“These rules were revised to prevent farmworker poisonings and in the aftermath of pesticide misuse that led to serious harm for hundreds of homeowners and their families, and resulted in the tragic deaths of children,” the senators wrote. “These tragic incidents – all of which could have been prevented with stronger safeguards in place – highlight the significance of ensuring that workers who handle pesticides are adequately trained and understand the hazards posed by the chemicals that they are applying so that they can effectively protect themselves and others from occupational and take-home exposures.”
The senators added that they want to set the record straight: the rules have been in place for over a year without any justifiable complaints to weaken them. For instance, they noted that the new rules prohibit employers from requiring children under the age of 18 from applying pesticides or performing “early-entry” work in areas where pesticides were recently applied – an extremely important standard given that pesticides can affect developing brains and bodies. Similarly, the worker protection rule simply gives farmworkers the ability to get non-proprietary information that producers already must provide on-site.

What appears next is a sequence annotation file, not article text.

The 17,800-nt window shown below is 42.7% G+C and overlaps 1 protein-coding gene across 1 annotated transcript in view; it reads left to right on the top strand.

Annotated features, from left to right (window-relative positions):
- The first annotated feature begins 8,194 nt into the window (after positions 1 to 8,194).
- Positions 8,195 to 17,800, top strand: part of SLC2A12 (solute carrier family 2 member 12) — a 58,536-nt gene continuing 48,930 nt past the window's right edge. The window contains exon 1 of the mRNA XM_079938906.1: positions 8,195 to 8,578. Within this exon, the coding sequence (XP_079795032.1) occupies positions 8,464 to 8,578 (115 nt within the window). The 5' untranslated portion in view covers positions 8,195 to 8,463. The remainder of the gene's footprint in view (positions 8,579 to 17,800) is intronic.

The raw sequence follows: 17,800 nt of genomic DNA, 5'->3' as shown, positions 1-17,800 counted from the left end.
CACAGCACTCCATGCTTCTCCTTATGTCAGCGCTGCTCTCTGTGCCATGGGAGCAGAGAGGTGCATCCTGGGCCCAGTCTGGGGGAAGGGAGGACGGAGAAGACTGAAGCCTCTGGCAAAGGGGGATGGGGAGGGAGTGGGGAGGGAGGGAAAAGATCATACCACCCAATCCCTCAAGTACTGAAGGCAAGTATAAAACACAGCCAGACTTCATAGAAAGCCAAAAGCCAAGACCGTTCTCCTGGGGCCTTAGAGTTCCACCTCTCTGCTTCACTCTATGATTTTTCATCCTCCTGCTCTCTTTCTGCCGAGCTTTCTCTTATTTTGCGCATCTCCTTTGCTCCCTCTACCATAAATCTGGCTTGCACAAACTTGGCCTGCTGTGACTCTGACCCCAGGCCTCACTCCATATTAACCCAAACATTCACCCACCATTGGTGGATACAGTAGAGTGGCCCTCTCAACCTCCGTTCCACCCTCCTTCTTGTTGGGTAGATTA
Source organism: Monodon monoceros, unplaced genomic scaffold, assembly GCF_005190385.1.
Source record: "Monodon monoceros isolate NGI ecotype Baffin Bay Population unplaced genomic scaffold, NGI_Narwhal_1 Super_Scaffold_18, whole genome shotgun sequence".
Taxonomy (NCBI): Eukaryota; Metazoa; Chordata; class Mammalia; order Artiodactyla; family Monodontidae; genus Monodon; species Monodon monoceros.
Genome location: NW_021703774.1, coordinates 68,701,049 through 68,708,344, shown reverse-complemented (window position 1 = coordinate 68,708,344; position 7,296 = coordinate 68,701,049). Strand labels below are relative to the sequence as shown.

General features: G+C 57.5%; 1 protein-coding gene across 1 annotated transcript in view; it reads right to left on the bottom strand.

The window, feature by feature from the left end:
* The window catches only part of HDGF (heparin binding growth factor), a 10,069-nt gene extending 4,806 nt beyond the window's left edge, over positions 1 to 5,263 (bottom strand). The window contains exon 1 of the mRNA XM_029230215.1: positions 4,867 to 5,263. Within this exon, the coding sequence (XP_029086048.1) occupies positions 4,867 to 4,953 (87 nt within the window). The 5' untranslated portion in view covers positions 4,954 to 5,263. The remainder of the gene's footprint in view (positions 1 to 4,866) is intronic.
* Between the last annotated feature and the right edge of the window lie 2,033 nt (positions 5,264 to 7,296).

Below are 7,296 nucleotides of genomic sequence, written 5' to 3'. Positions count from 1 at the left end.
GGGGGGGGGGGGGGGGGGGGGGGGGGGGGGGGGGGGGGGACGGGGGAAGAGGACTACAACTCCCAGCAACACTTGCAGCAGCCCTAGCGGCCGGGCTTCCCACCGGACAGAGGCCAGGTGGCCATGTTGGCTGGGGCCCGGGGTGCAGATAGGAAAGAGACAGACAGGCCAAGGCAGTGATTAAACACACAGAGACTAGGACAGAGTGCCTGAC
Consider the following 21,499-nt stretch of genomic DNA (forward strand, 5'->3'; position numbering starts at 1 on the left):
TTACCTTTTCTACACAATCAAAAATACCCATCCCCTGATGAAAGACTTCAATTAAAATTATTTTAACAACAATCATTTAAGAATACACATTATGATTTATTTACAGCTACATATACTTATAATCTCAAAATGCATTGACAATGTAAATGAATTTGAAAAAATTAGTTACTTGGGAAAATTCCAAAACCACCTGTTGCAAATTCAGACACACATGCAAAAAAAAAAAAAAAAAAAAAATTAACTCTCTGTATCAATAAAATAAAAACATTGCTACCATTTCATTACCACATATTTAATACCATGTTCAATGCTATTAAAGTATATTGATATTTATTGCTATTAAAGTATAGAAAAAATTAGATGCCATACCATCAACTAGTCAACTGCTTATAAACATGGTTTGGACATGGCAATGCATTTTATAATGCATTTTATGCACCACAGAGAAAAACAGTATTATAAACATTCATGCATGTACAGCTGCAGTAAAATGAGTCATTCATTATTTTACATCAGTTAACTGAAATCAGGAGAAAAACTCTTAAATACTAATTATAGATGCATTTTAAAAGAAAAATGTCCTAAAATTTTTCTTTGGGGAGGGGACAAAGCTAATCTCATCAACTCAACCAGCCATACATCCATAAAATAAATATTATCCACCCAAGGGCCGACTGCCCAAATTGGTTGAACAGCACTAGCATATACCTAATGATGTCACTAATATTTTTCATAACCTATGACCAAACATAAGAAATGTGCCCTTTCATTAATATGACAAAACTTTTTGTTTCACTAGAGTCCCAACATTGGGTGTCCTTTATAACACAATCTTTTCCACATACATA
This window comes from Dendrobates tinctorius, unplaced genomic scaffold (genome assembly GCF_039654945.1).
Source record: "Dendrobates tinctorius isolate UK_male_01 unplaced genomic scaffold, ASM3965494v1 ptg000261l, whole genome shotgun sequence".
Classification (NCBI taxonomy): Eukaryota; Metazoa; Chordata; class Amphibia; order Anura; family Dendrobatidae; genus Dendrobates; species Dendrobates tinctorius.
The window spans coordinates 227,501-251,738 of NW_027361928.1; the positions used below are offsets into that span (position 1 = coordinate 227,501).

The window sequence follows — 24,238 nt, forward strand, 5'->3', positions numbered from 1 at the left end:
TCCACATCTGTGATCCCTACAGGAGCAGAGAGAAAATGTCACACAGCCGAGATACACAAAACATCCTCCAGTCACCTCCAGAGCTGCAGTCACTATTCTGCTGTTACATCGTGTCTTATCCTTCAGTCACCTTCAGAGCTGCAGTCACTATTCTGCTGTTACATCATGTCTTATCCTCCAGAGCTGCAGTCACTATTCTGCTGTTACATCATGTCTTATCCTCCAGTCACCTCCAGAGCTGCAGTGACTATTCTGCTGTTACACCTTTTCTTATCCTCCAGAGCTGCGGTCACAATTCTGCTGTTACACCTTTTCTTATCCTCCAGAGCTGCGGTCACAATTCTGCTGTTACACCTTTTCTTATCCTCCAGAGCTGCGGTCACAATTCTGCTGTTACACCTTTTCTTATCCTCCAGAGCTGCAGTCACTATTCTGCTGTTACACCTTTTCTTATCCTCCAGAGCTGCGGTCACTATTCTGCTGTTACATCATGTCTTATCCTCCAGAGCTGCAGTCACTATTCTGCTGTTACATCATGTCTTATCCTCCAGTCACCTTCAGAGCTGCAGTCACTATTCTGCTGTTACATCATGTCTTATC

“The minimum age requirement in both rules accounts for the needs of family-owned businesses and operators by exempting immediate family of the owner-operator of agricultural establishments, and private or commercial pesticide applicator businesses,” they wrote. “The safety information that would be accessible by a designated representative would be non-confidential, non-proprietary information about the pesticide a worker has been exposed to.”
In addition to Feinstein, Udall, Harris, Booker and Blumenthal, the letter was signed by U.S. Senators Patrick Leahy (D-Vt.), Richard Durbin (D-Ill.), Chris Van Hollen (D-Md.), Brian Schatz (D-Hawaii), Elizabeth Warren (D-Mass.), Robert Menendez (D-N.J.), Kirsten Gillibrand (D-N.Y.), Patty Murray (D-Wash.), Sheldon Whitehouse (D-R.I.), Mazie Hirono (D-Hawaii), Edward Markey (D-Mass.), Tammy Baldwin (D-Wis.), Bernie Sanders (I-Vt.), Michael Bennet (D-Colo.), Jack Reed (D-R.I.), Ron Wyden (D-Ore.), Jeanne Shaheen (D-N.H.), Maggie Hassan (D-N.H.), Jeff Merkley (D-Ore.), Tammy Duckworth (D-Ill.), Martin Heinrich (D-N.M.), Ben Cardin (D-Md.), and Maria Cantwell (D-Wash.).